“Grave concerns” about introducing policing direct entry

Posted on March 25, 2014 | Category :Uncategorized | 7,772 Comments

Nick Smart WYPF chairman

THE introduction of direct entry at West Yorkshire Police is an “insult” and a “slap in the face” of hardworking police officers, the force’s federation has said.

Nick Smart, federation chairman (pictured), hit out at the controversial move after his force became the first in the UK to announce plans to open up a superintendent post to applicants from outside the service. He said the Federation have “grave, grave concerns”.

Mr Smart said: “Direct entry candidates will have absolutely no credibility, no experience, and no confidence of the officers they are expected to lead, in situations they have never experienced.

“They will have absolutely no understanding of critical issues such as firearms and public order incidents, and making crucial operational decisions. Officer and public safety could be compromised by inexperienced decision making. Direct entry will increase the possibility of unnecessary harm and risk to public, officers the individual, and the organisation.”

Mr Smart added: “It is not good for the service, and it is certainly not good for the public to have this scheme. We have the talent already from warranted officers at all ranks within the service, perhaps that is where we should start. You simply cannot teach experience. You cannot buy credibility.”

Direct entry was introduced by the Government last year to widen the talent pool in policing and bring in new people from a diverse range of backgrounds.

Neil Bowles, chairman of South Yorkshire Police Federation, said he had no objections to HR specialists, accountants or lawyers joining forces in specific, specialist roles – however he said they should “certainly not be operational commanders.”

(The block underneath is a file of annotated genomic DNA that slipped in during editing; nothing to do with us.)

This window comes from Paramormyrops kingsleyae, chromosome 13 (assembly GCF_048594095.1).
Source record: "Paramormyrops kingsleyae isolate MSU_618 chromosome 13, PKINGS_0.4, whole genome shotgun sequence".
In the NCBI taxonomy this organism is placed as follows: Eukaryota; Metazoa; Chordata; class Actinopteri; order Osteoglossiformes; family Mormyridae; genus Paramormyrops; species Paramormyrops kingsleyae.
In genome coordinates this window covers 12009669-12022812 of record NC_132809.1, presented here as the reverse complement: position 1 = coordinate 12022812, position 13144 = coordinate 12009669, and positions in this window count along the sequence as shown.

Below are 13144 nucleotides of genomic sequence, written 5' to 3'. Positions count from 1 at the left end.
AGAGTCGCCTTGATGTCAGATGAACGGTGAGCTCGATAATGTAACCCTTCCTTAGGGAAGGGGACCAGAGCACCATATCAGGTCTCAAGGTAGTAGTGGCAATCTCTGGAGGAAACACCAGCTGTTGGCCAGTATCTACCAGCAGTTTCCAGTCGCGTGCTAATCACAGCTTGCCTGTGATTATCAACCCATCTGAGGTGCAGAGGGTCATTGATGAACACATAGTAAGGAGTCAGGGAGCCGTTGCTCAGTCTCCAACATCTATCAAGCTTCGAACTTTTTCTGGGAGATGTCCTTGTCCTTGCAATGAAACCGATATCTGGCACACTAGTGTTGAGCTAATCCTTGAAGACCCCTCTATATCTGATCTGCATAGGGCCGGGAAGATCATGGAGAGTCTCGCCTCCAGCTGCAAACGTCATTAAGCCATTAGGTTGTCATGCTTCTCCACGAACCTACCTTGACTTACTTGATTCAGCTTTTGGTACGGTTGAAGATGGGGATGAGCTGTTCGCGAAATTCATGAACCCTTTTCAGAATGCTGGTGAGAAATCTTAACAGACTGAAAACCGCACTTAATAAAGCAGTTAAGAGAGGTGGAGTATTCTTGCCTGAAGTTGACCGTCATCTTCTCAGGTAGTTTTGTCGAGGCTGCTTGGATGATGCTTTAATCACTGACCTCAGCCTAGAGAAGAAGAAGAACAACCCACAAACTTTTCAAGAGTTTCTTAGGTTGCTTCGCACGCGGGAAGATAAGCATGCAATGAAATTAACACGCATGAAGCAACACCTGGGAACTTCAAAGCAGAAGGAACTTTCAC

He added: “Commanders need operational experience and credibility to lead operational officers.”

Federated ranks are not the only ones opposed to the scheme.

Last year Sir Peter Fahy, chief constable of Greater Manchester Police, said he would not be parachuting people into the senior ranks, adding: “You would expect superintendents to have at least 15 years of frontline policing. If you put them in charge of an operation like policing Old Trafford, you can guarantee they will have a massive experience of dealing with public events.

“If you put a Tesco manager in charge of something like that, it would be a recipe for disaster.”

Mr Smart added: “We have grave, grave concerns about direct entry. It is a huge slap in the face, and very de-motivating, to existing officers within the service who aspire to the superintending ranks. We feel that we currently have the talent within West Yorkshire Police.”

West Yorkshire Police Chief Constable Mark Gilmore said: “As Chief Constable I am committed to using every opportunity to reach and recruit the very best talent available as West Yorkshire Police works towards providing a world-class policing service to all our communities.

“I fully recognise the skills, experience and leadership talent that already exists within the service and this exciting new opportunity to try something different in no way replaces it but will complement it.”

Policing Minister Damian Green said: “I am delighted that West Yorkshire Police is using direct entry as an additional tool to recruit top-class talent.

“Their work with the College of Policing to ensure that all direct entry recruits are adequately supported is very encouraging.

“A combination of the strong leadership already in the force, and the improved nurturing of internal talent through the College of Policing, means that we will have a police force that is even better at fighting crime.”